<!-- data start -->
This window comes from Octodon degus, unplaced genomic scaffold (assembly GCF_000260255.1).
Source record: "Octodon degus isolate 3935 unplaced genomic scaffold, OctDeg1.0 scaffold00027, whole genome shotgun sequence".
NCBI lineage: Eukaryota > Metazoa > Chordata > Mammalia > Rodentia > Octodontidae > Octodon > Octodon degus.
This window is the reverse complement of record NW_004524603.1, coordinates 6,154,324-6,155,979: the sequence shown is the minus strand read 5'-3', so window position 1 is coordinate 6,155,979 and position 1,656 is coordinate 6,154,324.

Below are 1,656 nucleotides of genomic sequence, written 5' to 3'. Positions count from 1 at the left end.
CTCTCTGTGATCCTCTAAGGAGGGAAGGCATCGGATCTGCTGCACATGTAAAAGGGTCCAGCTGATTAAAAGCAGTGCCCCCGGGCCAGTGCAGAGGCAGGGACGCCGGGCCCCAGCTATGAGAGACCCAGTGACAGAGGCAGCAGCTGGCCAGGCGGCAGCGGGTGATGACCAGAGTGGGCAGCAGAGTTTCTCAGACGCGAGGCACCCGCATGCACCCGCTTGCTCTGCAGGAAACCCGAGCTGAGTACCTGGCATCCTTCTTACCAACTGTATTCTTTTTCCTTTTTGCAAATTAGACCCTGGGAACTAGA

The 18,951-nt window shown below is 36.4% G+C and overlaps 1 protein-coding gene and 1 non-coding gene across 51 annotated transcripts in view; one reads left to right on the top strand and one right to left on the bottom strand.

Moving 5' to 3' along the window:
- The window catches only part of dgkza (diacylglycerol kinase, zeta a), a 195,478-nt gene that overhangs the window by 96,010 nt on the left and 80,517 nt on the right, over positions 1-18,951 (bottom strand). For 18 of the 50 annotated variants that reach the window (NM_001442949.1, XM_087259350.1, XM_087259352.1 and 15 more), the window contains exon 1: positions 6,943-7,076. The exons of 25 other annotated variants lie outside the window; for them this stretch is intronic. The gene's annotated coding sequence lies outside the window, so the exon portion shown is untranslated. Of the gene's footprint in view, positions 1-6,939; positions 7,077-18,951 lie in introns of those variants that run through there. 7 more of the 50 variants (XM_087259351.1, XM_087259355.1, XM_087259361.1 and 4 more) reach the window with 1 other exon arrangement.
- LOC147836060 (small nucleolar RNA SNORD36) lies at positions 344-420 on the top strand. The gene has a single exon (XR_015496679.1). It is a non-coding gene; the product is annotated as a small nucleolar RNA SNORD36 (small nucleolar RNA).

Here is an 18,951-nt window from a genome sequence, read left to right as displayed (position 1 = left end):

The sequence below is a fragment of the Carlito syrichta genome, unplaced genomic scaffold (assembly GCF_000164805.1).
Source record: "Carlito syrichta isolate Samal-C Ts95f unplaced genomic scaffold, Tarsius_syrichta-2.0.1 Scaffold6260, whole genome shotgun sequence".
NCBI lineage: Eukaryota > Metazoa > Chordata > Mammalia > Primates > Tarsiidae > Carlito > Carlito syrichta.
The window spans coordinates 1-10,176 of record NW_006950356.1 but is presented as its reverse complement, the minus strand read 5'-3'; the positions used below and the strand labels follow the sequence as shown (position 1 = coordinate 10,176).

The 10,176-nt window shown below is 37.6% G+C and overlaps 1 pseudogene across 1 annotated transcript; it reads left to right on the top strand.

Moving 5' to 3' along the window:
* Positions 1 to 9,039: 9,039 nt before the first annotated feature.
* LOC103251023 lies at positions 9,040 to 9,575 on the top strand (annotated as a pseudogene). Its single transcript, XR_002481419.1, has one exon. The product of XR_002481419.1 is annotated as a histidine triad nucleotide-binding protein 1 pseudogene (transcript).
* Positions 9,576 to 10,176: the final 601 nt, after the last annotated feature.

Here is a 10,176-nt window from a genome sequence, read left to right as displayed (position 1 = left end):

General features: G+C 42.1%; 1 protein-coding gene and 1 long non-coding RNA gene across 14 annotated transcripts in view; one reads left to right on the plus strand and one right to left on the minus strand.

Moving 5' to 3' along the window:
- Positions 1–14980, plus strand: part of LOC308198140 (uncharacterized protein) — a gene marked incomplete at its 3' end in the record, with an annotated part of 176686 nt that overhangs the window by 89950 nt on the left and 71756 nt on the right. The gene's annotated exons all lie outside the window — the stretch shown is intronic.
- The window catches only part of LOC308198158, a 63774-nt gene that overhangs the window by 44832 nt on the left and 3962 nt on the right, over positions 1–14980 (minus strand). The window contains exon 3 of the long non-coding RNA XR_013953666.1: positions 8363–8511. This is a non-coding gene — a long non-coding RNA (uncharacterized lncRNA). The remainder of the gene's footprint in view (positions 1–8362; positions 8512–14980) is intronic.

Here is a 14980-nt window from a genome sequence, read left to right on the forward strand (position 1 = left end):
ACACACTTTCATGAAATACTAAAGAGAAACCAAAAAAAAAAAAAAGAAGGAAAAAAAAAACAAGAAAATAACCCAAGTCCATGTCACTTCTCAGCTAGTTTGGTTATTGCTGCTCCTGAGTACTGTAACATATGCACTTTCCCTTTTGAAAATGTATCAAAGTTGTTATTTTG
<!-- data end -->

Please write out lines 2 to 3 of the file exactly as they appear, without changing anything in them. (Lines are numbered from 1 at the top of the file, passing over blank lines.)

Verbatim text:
Source record: "Octodon degus isolate 3935 unplaced genomic scaffold, OctDeg1.0 scaffold00027, whole genome shotgun sequence".
NCBI lineage: Eukaryota > Metazoa > Chordata > Mammalia > Rodentia > Octodontidae > Octodon > Octodon degus.